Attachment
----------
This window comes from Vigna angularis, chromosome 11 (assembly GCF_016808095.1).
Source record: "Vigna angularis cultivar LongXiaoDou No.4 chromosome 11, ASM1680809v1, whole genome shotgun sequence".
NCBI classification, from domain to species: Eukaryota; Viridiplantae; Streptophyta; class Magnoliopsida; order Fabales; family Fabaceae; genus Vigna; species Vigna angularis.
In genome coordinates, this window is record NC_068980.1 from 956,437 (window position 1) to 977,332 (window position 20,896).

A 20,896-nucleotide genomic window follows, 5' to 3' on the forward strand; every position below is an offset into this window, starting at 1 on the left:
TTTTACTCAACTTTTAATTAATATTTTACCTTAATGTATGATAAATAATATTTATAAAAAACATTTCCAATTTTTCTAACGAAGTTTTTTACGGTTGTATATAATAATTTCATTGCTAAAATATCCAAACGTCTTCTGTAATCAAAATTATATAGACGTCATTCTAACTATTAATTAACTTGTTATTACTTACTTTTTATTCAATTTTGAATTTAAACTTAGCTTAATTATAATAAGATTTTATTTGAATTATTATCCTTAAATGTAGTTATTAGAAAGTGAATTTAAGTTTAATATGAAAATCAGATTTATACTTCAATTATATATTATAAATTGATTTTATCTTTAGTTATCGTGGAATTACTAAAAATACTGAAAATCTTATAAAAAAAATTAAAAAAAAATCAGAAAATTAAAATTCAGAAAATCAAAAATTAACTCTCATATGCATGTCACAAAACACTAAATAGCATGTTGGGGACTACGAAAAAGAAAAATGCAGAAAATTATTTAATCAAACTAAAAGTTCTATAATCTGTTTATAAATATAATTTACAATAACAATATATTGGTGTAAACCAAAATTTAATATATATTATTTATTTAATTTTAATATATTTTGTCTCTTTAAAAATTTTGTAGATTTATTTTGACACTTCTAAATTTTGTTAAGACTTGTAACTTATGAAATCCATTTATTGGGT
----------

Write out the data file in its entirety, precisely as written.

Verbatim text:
This window comes from Vigna angularis, chromosome 11 (assembly GCF_016808095.1).
Source record: "Vigna angularis cultivar LongXiaoDou No.4 chromosome 11, ASM1680809v1, whole genome shotgun sequence".
NCBI classification, from domain to species: Eukaryota; Viridiplantae; Streptophyta; class Magnoliopsida; order Fabales; family Fabaceae; genus Vigna; species Vigna angularis.
In genome coordinates, this window is record NC_068980.1 from 956,437 (window position 1) to 977,332 (window position 20,896).

A 20,896-nucleotide genomic window follows, 5' to 3' on the forward strand; every position below is an offset into this window, starting at 1 on the left:
TTTTACTCAACTTTTAATTAATATTTTACCTTAATGTATGATAAATAATATTTATAAAAAACATTTCCAATTTTTCTAACGAAGTTTTTTACGGTTGTATATAATAATTTCATTGCTAAAATATCCAAACGTCTTCTGTAATCAAAATTATATAGACGTCATTCTAACTATTAATTAACTTGTTATTACTTACTTTTTATTCAATTTTGAATTTAAACTTAGCTTAATTATAATAAGATTTTATTTGAATTATTATCCTTAAATGTAGTTATTAGAAAGTGAATTTAAGTTTAATATGAAAATCAGATTTATACTTCAATTATATATTATAAATTGATTTTATCTTTAGTTATCGTGGAATTACTAAAAATACTGAAAATCTTATAAAAAAAATTAAAAAAAAATCAGAAAATTAAAATTCAGAAAATCAAAAATTAACTCTCATATGCATGTCACAAAACACTAAATAGCATGTTGGGGACTACGAAAAAGAAAAATGCAGAAAATTATTTAATCAAACTAAAAGTTCTATAATCTGTTTATAAATATAATTTACAATAACAATATATTGGTGTAAACCAAAATTTAATATATATTATTTATTTAATTTTAATATATTTTGTCTCTTTAAAAATTTTGTAGATTTATTTTGACACTTCTAAATTTTGTTAAGACTTGTAACTTATGAAATCCATTTATTGGGT